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In Illustrator CS5 Web and Interactive Design, Mordy Golding shows how to create pixel-perfect graphics for use in web sites, video compositions, and mobile apps. This course covers a wide range of workflows, from creating online ad campaigns, web sites, icons, to taking art from Illustrator to Flash Professional. Sharing tips, tricks, and creative techniques along the way, Mordy provides insight and instruction for taking projects from initial concept straight through to production. Exercise files accompany the course.
We have discussed the concept of something called paragraph styles inside of Illustrator, which maps somewhat to the way that CSS works. In fact, in this document, we have actually created some of these paragraph styles. We have named them appropriate names that we have used to style the way the text looks in this document. However, there are times where sometimes just a word, or a few words, or even a single character within an overall paragraph is changed. Now in CSS, we sometimes refer to that as a class, and we can use the span tags to show that inside of a code.
Well Illustrator also has something similar called character styles. Basically what a character style allows you to do is overwrite one part of a paragraph, basically allowing you to have certain characters within an overall paragraph that look different than the rest of the paragraph. For example, I am going to zoom in a little bit here on the body copy here, and say I want to have some way to identify some text as being more important. May be I want to make a word bold or stand out a little bit more. For example, right over here, we have Explore California, which is the company name here, and maybe I want to go ahead and make that more prominent, or I want to add some emphasis to it.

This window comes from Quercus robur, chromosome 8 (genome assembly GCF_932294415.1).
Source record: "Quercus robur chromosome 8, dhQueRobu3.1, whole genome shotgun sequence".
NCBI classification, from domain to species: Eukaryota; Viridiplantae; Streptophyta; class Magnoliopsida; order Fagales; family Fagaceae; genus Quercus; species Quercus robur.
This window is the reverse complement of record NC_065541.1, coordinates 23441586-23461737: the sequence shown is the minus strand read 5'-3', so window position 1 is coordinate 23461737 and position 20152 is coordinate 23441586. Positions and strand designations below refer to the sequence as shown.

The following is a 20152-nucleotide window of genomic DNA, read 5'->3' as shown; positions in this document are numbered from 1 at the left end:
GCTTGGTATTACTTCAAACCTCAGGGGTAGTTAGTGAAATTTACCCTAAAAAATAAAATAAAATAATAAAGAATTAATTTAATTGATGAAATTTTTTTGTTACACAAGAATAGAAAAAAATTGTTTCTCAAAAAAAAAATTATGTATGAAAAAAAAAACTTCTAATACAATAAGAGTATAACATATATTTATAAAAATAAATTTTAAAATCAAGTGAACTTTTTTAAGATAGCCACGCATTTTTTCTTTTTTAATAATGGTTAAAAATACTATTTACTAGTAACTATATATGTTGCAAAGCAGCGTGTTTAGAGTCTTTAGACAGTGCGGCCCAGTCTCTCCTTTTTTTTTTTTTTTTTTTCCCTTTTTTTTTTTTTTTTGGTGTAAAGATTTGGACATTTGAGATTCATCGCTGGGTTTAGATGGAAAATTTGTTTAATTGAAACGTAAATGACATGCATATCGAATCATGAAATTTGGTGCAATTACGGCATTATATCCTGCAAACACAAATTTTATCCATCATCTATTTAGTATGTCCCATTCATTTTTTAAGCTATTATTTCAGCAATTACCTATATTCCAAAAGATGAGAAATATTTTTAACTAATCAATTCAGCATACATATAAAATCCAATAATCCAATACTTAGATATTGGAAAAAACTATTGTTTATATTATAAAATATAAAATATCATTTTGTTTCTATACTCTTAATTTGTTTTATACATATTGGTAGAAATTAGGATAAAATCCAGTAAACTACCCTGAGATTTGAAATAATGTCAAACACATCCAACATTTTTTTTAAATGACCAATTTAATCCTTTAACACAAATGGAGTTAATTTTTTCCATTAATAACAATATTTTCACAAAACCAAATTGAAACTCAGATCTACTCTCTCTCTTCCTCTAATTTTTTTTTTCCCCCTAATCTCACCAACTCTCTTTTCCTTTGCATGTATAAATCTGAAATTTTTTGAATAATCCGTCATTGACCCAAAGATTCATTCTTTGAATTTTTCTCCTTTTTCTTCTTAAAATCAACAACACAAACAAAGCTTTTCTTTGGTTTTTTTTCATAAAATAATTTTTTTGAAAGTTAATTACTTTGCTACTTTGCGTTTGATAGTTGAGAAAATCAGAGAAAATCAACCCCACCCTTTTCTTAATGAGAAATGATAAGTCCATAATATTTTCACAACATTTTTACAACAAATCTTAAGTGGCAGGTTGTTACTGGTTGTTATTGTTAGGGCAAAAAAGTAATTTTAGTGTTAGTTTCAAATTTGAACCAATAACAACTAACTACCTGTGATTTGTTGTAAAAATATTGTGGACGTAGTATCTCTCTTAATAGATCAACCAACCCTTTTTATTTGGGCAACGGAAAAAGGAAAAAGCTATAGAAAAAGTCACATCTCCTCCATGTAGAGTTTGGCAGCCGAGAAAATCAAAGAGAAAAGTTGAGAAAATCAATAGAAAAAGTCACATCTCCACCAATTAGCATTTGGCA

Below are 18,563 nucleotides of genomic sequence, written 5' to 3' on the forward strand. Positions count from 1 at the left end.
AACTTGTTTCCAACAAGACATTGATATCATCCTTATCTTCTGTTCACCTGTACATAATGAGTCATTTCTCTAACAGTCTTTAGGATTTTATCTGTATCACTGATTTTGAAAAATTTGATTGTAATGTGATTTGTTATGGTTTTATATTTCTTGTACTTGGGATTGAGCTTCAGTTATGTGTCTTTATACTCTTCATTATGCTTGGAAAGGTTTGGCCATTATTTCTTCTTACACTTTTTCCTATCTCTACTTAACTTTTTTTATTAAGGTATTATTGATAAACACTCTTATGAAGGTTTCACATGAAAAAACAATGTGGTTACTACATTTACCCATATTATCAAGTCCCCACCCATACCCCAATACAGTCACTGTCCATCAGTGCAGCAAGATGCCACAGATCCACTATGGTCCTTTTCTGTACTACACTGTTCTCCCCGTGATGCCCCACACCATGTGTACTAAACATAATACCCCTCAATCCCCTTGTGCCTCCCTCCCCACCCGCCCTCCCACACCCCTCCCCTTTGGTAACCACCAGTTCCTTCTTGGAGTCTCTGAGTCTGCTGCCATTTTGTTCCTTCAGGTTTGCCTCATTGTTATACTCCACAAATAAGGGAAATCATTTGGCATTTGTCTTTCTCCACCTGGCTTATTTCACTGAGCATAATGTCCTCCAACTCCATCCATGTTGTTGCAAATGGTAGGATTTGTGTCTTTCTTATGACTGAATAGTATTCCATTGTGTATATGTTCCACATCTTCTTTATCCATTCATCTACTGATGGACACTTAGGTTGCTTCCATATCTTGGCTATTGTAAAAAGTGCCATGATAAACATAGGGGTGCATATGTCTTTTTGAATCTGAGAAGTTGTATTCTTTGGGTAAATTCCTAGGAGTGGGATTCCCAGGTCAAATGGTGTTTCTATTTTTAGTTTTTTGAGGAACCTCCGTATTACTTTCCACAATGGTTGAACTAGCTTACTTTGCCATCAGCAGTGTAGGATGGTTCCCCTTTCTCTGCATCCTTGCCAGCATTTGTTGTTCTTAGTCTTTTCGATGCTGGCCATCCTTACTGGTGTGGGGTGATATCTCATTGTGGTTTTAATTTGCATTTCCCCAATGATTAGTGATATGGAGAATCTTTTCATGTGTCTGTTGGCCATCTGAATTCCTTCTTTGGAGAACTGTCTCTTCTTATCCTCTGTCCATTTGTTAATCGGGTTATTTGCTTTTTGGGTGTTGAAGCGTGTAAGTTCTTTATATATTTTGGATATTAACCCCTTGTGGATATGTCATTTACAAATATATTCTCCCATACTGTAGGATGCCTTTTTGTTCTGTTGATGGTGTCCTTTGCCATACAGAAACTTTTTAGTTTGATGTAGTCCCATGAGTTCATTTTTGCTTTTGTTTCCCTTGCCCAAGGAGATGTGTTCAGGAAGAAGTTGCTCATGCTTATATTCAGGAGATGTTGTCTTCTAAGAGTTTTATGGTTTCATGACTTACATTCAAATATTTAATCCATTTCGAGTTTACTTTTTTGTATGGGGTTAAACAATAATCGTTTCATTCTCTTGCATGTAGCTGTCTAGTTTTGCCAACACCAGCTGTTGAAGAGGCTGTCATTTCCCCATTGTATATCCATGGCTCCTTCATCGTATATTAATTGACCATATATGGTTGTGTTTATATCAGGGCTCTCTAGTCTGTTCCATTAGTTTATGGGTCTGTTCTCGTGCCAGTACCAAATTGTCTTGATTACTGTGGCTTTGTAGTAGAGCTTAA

So I am going to use a character style to do that. Now remember, there are two ways to define a style inside of Illustrator: I can either create some kind of text, the way that I want it to look on the artboard, and then turn that into a style, or I can just go straight in to the Character panel, define a style, and I might do that if I know what the setting are going to be in advance, and then I can apply the style to my text afterwards. Let's actually try the second way, because we did it the first way when we defined paragraph styles. I am going to come to my Character Styles panel. Notice now I have my default normal character style, but I want to now create a new character style.
May be I want to highlight some text within the paragraph style. So I am going to come over here and define a new character style, and then I am immediately going to double-click on it so I can define some of its settings. Now first of all, I am going to change its name. I am going to call it p, and then I will call it highlight. Next let's click on Basic Character Formats, and really I want to change this to be Arial. Right now, the body copy is using Georgia. So I am going to change this to Arial, and we will make it bold, and really, in fact, that's pretty much what I want to change, but I also want to change some of the color so I will go to where it says Character Color, and instead of black, I am going to go ahead and now choose maybe a red color.
Let's say this color right here, click OK, and now I have defined this character style called p highlight. Now If I want to apply this character style, I would take my Type tool and here, unlike in the paragraph style, where all I had to do which is click my mouse anywhere in the paragraph, the character style obviously applies to specific characters within that overall paragraph, so I need to select all the characters that I want to take on that change. So I am going to highlight the word "Explore California" and then click on p highlight, and notice now that changes to the specifications that I just set.
You can use character styles help you do that, and most importantly it means that any of these types of settings that you apply across an entire web site will always be consistent.
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